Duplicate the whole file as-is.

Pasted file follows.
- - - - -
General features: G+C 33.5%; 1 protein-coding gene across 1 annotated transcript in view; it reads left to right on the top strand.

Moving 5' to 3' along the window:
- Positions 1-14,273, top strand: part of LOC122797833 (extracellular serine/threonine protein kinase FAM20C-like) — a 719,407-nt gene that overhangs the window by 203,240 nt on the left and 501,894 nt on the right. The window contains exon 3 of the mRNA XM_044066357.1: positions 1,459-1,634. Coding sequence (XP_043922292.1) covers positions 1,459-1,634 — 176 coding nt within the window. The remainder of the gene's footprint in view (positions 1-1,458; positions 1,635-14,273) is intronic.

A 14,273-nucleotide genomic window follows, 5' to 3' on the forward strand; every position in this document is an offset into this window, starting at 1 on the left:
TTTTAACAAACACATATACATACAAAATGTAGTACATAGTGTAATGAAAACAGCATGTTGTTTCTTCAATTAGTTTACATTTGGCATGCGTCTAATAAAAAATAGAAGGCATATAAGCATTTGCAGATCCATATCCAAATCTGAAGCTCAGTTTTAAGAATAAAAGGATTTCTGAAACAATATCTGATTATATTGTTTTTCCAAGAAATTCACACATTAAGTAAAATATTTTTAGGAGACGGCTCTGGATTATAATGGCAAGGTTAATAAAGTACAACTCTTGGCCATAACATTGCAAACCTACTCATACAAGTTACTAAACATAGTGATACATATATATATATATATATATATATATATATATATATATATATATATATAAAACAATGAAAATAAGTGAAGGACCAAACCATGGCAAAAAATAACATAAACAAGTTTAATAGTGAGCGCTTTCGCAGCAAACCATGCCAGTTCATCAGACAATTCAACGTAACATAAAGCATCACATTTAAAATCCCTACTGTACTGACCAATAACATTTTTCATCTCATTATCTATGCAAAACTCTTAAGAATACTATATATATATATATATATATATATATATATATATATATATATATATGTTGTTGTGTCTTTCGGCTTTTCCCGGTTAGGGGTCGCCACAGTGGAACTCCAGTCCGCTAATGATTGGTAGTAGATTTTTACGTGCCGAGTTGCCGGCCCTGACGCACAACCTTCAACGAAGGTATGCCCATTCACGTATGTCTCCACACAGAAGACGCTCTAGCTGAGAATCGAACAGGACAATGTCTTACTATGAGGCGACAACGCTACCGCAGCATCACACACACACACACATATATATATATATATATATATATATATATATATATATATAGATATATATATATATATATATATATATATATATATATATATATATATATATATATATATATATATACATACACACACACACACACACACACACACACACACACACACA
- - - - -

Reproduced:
General features: G+C 33.5%; 1 protein-coding gene across 1 annotated transcript in view; it reads left to right on the top strand.

Moving 5' to 3' along the window:
- Positions 1-14,273, top strand: part of LOC122797833 (extracellular serine/threonine protein kinase FAM20C-like) — a 719,407-nt gene that overhangs the window by 203,240 nt on the left and 501,894 nt on the right. The window contains exon 3 of the mRNA XM_044066357.1: positions 1,459-1,634. Coding sequence (XP_043922292.1) covers positions 1,459-1,634 — 176 coding nt within the window. The remainder of the gene's footprint in view (positions 1-1,458; positions 1,635-14,273) is intronic.

A 14,273-nucleotide genomic window follows, 5' to 3' on the forward strand; every position in this document is an offset into this window, starting at 1 on the left:
TTTTAACAAACACATATACATACAAAATGTAGTACATAGTGTAATGAAAACAGCATGTTGTTTCTTCAATTAGTTTACATTTGGCATGCGTCTAATAAAAAATAGAAGGCATATAAGCATTTGCAGATCCATATCCAAATCTGAAGCTCAGTTTTAAGAATAAAAGGATTTCTGAAACAATATCTGATTATATTGTTTTTCCAAGAAATTCACACATTAAGTAAAATATTTTTAGGAGACGGCTCTGGATTATAATGGCAAGGTTAATAAAGTACAACTCTTGGCCATAACATTGCAAACCTACTCATACAAGTTACTAAACATAGTGATACATATATATATATATATATATATATATATATATATATATATATATATATAAAACAATGAAAATAAGTGAAGGACCAAACCATGGCAAAAAATAACATAAACAAGTTTAATAGTGAGCGCTTTCGCAGCAAACCATGCCAGTTCATCAGACAATTCAACGTAACATAAAGCATCACATTTAAAATCCCTACTGTACTGACCAATAACATTTTTCATCTCATTATCTATGCAAAACTCTTAAGAATACTATATATATATATATATATATATATATATATATATATATATATATATGTTGTTGTGTCTTTCGGCTTTTCCCGGTTAGGGGTCGCCACAGTGGAACTCCAGTCCGCTAATGATTGGTAGTAGATTTTTACGTGCCGAGTTGCCGGCCCTGACGCACAACCTTCAACGAAGGTATGCCCATTCACGTATGTCTCCACACAGAAGACGCTCTAGCTGAGAATCGAACAGGACAATGTCTTACTATGAGGCGACAACGCTACCGCAGCATCACACACACACACACATATATATATATATATATATATATATATATATATATATATAGATATATATATATATATATATATATATATATATATATATATATATATATATATATATATATATATACATACACACACACACACACACACACACACACACACACACACA